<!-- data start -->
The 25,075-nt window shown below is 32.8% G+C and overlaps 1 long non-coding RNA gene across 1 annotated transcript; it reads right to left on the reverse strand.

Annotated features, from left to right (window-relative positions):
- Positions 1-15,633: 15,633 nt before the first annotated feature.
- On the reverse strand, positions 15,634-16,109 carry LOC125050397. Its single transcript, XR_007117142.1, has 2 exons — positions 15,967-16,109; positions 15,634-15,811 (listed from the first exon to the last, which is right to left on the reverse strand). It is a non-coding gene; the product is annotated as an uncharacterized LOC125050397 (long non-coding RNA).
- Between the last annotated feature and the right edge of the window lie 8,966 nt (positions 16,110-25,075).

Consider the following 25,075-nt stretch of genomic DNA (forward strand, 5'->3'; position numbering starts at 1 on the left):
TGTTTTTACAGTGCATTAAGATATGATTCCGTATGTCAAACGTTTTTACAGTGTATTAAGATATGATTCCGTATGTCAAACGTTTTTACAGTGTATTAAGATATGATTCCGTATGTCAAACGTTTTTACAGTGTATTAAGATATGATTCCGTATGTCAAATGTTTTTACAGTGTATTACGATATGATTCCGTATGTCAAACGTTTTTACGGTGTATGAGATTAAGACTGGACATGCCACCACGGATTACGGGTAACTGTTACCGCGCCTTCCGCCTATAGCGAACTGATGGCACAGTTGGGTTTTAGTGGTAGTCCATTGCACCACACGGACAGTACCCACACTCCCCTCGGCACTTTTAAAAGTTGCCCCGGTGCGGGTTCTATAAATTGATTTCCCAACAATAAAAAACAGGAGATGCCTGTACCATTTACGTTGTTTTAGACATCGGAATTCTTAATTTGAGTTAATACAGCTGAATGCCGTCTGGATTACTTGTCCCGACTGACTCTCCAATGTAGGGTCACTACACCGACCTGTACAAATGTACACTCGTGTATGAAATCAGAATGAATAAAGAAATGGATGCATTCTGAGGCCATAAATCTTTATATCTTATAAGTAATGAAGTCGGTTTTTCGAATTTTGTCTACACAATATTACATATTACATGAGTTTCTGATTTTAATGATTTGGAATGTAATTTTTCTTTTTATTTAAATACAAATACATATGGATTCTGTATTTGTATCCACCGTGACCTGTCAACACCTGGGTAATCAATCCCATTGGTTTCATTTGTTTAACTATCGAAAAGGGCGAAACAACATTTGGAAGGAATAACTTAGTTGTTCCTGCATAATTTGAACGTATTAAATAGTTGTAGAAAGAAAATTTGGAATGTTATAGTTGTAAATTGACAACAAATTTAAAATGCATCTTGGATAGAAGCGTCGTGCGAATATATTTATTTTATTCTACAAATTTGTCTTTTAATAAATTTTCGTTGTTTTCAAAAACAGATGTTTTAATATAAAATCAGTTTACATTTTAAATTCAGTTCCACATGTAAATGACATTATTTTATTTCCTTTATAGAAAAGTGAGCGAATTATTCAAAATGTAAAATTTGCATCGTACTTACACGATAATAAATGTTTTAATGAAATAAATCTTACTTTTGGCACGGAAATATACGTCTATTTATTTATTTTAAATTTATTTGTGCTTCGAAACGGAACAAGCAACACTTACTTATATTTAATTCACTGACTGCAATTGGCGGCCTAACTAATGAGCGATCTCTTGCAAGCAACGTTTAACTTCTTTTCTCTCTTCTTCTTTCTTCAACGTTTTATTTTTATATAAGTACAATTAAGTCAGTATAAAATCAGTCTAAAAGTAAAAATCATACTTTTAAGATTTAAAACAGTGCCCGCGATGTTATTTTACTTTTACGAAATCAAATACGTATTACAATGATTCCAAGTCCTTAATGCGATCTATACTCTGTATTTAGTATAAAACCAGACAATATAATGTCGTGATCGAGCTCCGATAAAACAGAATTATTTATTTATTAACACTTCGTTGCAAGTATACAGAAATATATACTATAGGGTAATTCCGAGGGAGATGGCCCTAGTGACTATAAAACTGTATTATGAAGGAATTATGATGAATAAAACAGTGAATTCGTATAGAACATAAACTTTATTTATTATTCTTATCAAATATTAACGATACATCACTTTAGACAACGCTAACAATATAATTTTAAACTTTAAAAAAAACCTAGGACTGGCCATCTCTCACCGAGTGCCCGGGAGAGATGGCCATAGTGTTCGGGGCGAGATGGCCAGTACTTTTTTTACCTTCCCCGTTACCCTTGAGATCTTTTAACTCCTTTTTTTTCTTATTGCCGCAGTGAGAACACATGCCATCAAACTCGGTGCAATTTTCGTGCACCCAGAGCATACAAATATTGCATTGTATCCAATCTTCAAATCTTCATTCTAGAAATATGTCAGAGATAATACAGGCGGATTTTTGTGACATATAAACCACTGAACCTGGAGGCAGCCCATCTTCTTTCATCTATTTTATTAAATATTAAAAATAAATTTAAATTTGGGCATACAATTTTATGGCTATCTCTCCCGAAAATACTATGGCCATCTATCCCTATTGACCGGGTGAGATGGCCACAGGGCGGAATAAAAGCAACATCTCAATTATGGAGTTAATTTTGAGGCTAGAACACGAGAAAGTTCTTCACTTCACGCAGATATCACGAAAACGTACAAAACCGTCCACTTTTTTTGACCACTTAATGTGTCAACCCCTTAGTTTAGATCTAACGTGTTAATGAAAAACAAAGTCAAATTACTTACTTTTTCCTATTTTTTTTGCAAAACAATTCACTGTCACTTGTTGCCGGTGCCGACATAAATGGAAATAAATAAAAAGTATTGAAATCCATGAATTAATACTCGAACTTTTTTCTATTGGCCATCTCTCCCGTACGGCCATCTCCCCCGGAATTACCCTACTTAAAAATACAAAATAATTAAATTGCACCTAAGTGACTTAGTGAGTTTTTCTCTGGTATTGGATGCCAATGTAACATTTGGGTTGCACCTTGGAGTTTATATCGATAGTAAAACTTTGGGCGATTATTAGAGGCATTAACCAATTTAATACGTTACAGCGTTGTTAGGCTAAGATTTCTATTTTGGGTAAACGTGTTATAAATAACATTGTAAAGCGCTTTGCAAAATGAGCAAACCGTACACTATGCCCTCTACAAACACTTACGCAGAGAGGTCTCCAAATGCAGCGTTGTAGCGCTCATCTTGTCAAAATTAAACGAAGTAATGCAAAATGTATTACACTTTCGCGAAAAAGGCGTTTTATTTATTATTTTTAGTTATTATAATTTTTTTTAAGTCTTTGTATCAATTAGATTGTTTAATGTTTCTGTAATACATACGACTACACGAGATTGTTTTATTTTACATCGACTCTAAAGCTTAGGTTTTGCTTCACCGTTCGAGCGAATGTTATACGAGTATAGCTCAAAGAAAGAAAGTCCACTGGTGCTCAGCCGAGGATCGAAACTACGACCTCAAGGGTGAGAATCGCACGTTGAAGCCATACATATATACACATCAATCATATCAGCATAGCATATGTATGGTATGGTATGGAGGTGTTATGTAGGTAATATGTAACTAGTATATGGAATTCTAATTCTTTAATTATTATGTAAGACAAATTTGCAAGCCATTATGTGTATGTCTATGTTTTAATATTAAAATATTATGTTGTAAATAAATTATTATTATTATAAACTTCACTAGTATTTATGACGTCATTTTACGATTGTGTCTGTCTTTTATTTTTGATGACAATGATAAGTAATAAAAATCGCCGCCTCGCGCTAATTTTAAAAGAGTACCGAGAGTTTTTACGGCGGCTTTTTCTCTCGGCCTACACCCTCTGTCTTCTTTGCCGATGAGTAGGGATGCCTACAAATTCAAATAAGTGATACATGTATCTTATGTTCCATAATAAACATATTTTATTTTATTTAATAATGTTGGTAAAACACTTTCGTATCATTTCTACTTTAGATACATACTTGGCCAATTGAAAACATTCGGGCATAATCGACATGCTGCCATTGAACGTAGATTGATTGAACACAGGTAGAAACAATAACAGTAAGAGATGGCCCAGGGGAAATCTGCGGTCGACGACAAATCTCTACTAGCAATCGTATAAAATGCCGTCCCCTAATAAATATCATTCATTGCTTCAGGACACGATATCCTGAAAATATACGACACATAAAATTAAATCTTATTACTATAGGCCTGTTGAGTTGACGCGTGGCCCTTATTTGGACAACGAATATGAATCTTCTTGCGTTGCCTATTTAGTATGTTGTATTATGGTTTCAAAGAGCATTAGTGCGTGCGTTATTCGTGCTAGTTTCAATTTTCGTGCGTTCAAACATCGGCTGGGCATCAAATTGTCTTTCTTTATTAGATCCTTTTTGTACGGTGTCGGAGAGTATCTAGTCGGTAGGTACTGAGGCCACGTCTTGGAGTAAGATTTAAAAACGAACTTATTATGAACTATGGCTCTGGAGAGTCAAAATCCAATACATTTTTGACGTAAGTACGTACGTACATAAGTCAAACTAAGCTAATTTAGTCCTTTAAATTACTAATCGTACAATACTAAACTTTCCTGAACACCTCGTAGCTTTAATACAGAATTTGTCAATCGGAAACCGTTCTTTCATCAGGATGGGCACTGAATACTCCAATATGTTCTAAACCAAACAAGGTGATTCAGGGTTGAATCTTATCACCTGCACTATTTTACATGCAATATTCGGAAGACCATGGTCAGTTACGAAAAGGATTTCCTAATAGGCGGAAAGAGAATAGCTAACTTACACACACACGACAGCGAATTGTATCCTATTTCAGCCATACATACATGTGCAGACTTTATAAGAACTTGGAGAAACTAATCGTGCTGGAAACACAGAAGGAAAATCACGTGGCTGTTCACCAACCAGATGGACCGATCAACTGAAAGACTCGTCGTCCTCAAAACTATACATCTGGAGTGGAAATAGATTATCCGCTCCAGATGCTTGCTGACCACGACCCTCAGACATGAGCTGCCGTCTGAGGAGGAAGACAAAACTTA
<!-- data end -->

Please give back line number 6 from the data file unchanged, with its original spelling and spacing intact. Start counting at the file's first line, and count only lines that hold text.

Consider the following 25,075-nt stretch of genomic DNA (forward strand, 5'->3'; position numbering starts at 1 on the left):